We turned this 237 sqft catch-all space into a luxury tiny house with careful planning and a deep understanding of what creates that luxury feel.
The design brief was to convert a tired, single garage into a self-sustaining high end rental. It was to feature a three piece bathroom with laundry, a bedroom, living room and modest kitchen. The first thing we thought of was the experience of someone staying in the space since it would be used as a rental. We wanted to ensure privacy for both the homeowner and the guest. The windows were focused on facing a garden vs the driveway and smart glass was installed to allow complete privacy at the touch of a button.
We also wanted guests to feel that they had everything they needed. The kitchen features a full line of appliances, integrated for sleekness and function. The washer and dryer is tucked away in the bathroom, and of course the storage bed offers more room beneath.
The design brief was to create an urban feel that had some fun. The concrete fireplace wall and tiled brick wall lay the foundation for that. We added a custom metal, green wall that features real plants meant to thrive in low maintenance conditions. The bathroom mural was custom made in Turkey and extends right into the shower area. We protected it with a matte finish and dual fans to extract steam from that area. Glass covers the portions extended into the shower. We kept luxury on the forefront too. Heated floors and insulated subfloors ensure guests can cozy up inside while we bear the Canadian winter. The layers of bedding are organic bamboo and naturally hypoallergenic.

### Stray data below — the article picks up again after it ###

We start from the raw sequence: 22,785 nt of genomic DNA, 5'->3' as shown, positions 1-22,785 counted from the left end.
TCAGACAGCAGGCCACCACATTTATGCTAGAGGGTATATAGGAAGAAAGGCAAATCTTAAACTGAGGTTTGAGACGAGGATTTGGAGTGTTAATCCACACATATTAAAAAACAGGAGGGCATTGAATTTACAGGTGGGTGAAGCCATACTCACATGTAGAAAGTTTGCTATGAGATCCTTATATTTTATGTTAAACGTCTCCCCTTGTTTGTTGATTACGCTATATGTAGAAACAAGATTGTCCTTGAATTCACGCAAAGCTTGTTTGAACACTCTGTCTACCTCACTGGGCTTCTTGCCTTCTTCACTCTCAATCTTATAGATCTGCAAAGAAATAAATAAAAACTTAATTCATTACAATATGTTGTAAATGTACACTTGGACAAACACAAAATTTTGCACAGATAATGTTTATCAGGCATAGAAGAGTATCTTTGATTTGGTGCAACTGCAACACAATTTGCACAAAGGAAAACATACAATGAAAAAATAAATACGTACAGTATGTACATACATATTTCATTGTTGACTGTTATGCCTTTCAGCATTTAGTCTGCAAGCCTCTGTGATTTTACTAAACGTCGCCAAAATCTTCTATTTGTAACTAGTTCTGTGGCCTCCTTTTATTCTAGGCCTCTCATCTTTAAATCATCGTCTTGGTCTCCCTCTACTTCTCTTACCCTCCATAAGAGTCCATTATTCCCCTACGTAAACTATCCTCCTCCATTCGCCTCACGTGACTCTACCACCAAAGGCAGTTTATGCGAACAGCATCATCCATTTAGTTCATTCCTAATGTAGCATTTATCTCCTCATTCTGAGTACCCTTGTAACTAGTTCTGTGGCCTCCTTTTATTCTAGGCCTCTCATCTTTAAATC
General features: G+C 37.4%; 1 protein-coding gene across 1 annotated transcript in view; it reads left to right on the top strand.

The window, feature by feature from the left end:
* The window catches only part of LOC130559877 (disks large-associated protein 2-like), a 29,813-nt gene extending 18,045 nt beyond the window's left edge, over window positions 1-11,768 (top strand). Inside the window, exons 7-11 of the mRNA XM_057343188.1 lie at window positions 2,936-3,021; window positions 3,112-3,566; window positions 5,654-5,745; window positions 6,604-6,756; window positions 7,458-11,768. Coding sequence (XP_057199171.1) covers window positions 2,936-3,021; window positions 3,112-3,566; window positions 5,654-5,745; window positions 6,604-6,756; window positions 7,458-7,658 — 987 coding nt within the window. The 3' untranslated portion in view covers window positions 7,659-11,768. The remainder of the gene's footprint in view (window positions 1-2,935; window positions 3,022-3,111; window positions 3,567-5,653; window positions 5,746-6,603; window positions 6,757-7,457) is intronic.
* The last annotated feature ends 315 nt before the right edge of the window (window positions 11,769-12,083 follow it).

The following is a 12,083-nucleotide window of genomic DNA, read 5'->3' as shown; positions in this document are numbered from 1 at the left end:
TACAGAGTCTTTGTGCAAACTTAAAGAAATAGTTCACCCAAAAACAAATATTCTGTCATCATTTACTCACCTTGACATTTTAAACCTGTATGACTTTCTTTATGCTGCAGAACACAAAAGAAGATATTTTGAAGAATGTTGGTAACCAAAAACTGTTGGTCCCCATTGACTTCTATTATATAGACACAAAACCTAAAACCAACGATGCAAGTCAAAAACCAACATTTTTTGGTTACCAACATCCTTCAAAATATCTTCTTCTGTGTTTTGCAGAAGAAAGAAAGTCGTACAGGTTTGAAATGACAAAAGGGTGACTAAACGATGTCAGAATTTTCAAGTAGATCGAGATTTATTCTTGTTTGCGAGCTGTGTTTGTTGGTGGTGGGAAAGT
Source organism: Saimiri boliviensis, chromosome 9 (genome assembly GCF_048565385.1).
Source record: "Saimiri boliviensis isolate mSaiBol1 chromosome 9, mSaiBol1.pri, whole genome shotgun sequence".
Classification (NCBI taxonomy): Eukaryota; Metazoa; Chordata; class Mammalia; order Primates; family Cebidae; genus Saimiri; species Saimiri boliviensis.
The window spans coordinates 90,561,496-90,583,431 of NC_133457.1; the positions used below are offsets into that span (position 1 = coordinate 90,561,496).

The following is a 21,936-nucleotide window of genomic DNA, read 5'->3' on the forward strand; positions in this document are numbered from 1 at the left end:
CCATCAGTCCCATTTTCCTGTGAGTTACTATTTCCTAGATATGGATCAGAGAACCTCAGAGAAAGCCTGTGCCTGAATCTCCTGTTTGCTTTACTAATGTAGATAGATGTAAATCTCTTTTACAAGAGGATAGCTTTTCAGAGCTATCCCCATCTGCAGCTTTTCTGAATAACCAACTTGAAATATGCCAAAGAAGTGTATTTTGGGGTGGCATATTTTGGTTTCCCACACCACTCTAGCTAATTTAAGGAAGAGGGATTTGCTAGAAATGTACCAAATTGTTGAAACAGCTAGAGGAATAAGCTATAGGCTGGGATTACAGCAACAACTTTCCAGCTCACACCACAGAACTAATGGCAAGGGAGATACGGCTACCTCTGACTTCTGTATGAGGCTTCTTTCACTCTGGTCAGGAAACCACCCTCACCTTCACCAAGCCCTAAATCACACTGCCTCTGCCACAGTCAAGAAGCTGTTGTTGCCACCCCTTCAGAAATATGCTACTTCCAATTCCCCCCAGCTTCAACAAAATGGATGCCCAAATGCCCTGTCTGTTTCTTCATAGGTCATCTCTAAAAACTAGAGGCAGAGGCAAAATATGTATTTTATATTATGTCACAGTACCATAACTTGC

Having technology at your fingertips was key. The heating system, privacy tint windows, fireplace, and lighting are all controlled through bluetooth. The Samsung Frame tv allows you to have a piece of art when the TV is off.
The vanity was custom coloured to add more unexpected colour in small doses and installing the oversized mirror allowed us to peekaboo the fun back into the living room. We kept the kitchen cabinetry stoic and lined the drawers with red velvet for an added surprise. Clean, simple doors allowed us to modestly mix in an iguana pattern and leathered finish on the counters.
Difficulties with this project? Trying to have 11 trades working around each other, with their tools and supplies. It was a constant game of Tetris that was further complicated by being a winter build. Not having an outdoor space to work in meant we had to be creative with tent set ups and heating. Capturing any nice day where temperatures were viable for exterior work meant careful planning and disciplined timelines. It wasn’t easy, but it sure was fun. And that’s why we keep doing it.